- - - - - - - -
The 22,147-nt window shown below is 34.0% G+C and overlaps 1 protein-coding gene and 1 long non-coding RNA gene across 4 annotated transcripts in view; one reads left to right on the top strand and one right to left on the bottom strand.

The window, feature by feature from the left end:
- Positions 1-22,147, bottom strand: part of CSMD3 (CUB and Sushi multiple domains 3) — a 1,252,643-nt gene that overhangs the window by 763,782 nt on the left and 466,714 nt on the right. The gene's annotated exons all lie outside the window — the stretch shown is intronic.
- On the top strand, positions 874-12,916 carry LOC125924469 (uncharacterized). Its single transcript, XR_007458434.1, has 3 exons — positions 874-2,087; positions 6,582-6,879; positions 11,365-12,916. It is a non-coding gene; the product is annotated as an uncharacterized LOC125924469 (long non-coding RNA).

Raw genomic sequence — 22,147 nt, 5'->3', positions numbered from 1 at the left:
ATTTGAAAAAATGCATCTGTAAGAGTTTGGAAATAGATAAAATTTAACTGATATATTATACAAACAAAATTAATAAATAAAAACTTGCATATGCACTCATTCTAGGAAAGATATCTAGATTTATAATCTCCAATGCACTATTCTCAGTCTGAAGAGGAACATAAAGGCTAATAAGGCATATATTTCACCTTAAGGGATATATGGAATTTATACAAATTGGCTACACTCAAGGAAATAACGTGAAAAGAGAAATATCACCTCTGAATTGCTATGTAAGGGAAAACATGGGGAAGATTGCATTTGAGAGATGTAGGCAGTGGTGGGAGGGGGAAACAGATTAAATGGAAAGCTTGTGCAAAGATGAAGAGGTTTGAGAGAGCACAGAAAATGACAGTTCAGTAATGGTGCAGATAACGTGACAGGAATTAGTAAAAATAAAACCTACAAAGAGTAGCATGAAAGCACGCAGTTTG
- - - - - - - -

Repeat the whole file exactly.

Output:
The 22,147-nt window shown below is 34.0% G+C and overlaps 1 protein-coding gene and 1 long non-coding RNA gene across 4 annotated transcripts in view; one reads left to right on the top strand and one right to left on the bottom strand.

The window, feature by feature from the left end:
- Positions 1-22,147, bottom strand: part of CSMD3 (CUB and Sushi multiple domains 3) — a 1,252,643-nt gene that overhangs the window by 763,782 nt on the left and 466,714 nt on the right. The gene's annotated exons all lie outside the window — the stretch shown is intronic.
- On the top strand, positions 874-12,916 carry LOC125924469 (uncharacterized). Its single transcript, XR_007458434.1, has 3 exons — positions 874-2,087; positions 6,582-6,879; positions 11,365-12,916. It is a non-coding gene; the product is annotated as an uncharacterized LOC125924469 (long non-coding RNA).

Raw genomic sequence — 22,147 nt, 5'->3', positions numbered from 1 at the left:
ATTTGAAAAAATGCATCTGTAAGAGTTTGGAAATAGATAAAATTTAACTGATATATTATACAAACAAAATTAATAAATAAAAACTTGCATATGCACTCATTCTAGGAAAGATATCTAGATTTATAATCTCCAATGCACTATTCTCAGTCTGAAGAGGAACATAAAGGCTAATAAGGCATATATTTCACCTTAAGGGATATATGGAATTTATACAAATTGGCTACACTCAAGGAAATAACGTGAAAAGAGAAATATCACCTCTGAATTGCTATGTAAGGGAAAACATGGGGAAGATTGCATTTGAGAGATGTAGGCAGTGGTGGGAGGGGGAAACAGATTAAATGGAAAGCTTGTGCAAAGATGAAGAGGTTTGAGAGAGCACAGAAAATGACAGTTCAGTAATGGTGCAGATAACGTGACAGGAATTAGTAAAAATAAAACCTACAAAGAGTAGCATGAAAGCACGCAGTTTG